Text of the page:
Tronconi v. Tronconi, 63368

Decision Date24 January 1985
Docket NumberNo. 63368,63368
Citation466 So.2d 203,10 Fla. L. Weekly 75
Parties10 Fla. L. Weekly 75 Felicia M. TRONCONI, Petitioner, v. Francis Joseph TRONCONI, Respondent.
CourtFlorida Supreme Court

Ira Marcus, Fort Lauderdale, for petitioner.

Philip Michael Cullen III, Fort Lauderdale, for respondent.

Marsha B. Elser, Chairman, Miami, Brenda M. Abrams, Chairman-elect, Miami, Miriam E. Mason, Tampa, Cynthia L. Greene, Miami, Stephen W. Sessums, Tampa, and Melvyn B. Frumkes, Miami, amicus curiae for The Family Law Section of The Florida Bar.

EHRLICH, Justice.

We review a decision of a district court affirming a property distribution in a marital dissolution proceeding. Tronconi v. Tronconi, 425 So.2d 547 (Fla. 4th DCA 1982). The decision conflicts with Leonard v. Leonard, 414 So.2d 554 (Fla. 2d DCA 1982), and Powers v. Powers, 409 So.2d 177 (Fla. 2d DCA 1982). We have jurisdiction pursuant to article V, section 3(b)(3), of the Florida Constitution.

Felicia and Francis Tronconi wed in 1955 in Connecticut. In 1981, their marriage was dissolved in a Florida court. During the course of the marriage, the couple at various times lived in Connecticut and Florida. Both worked as teachers and contributed financially to the acquisition of assets, although Mr. Tronconi was unemployed at the time of this divorce. At the time of the final hearing both parties were sixty years old. Although a variety of issues were raised by Mrs. Tronconi in her appeal to the Fourth District Court of Appeal, the appellate court addressed only one--the trial court's distribution of jointly held properties.

In the pleadings, both parties petitioned for temporary, permanent, and lump-sum alimony. Each party also asked to be awarded all jointly held real property, claiming special equities. In the alternative, each party asked that the property be partitioned and sold. The disputed joint properties consisted of the marital home in Broward County, a second house and land in Lake Placid, Florida, and some investment property on Great Abaco Island in the Bahamas.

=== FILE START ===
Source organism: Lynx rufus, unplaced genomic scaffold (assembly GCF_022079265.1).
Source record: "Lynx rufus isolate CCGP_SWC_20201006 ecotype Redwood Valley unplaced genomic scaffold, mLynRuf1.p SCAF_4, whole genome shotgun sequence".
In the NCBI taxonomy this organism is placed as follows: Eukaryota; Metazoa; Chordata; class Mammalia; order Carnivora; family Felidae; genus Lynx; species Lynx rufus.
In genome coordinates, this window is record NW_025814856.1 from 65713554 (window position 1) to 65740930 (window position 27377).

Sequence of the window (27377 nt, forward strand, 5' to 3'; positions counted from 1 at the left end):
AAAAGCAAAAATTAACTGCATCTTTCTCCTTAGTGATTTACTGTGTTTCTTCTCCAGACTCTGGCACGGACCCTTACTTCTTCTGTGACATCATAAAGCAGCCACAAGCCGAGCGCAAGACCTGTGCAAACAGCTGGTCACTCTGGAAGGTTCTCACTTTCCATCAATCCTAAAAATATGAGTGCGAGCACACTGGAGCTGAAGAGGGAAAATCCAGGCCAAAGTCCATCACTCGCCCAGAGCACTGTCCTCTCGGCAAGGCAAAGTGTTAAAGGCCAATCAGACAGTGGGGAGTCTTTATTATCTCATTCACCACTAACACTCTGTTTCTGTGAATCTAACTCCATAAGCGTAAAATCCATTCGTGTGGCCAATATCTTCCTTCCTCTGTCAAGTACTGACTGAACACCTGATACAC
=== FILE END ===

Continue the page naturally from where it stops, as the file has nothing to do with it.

At trial, Mr. Tronconi testified he wanted the house and one acre of land at Lake Placid where he was living after separating from his wife. He acquiesced to partition and sale of the rest of the Lake Placid property but did not testify regarding his wishes for disposition of the other properties. Mrs. Tronconi testified she wanted: partition of the entire Lake Placid property; title to the Great Abaco Island property (however, she also testified she would acquiesce to partition); and title to the marital home, where she continued to live.

The trial judge found no special equities and that partition "would not be in the best interests of either party." Instead, he awarded the marital home to Mrs. Tronconi and the Lake Placid and Great Abaco properties to Mr. Tronconi. The resulting distribution did not achieve a precisely equal division of value. However, the amount of debt owed on the properties and other factors were disputed by the parties, and the distribution may be found to be equitable by virtue of the trial judge's inherent findings of facts on those issues. The final order also disposed of other real and personal property appropriately. No alimony was awarded for the support of either party. The final order thus achieved a clean break from the bonds of matrimony and joint ownership.

Mrs. Tronconi, in her petition to this Court, challenges the district court's decision that, in the distribution of jointly held assets, a trial court may order the parties to convey their interests in the joint assets as part of a property distribution scheme. Mrs. Tronconi argues that, in the absence of any special claims on jointly held property, the court has no choice but either to partition the property upon application of either party, or to do nothing, which, upon dissolution, results in a tenancy in common. Ch. 64, Fla.Stat. (1981) (partition); § 689.15, Fla.Stat. (1981) (tenancy by entirety becomes tenancy in common upon dissolution).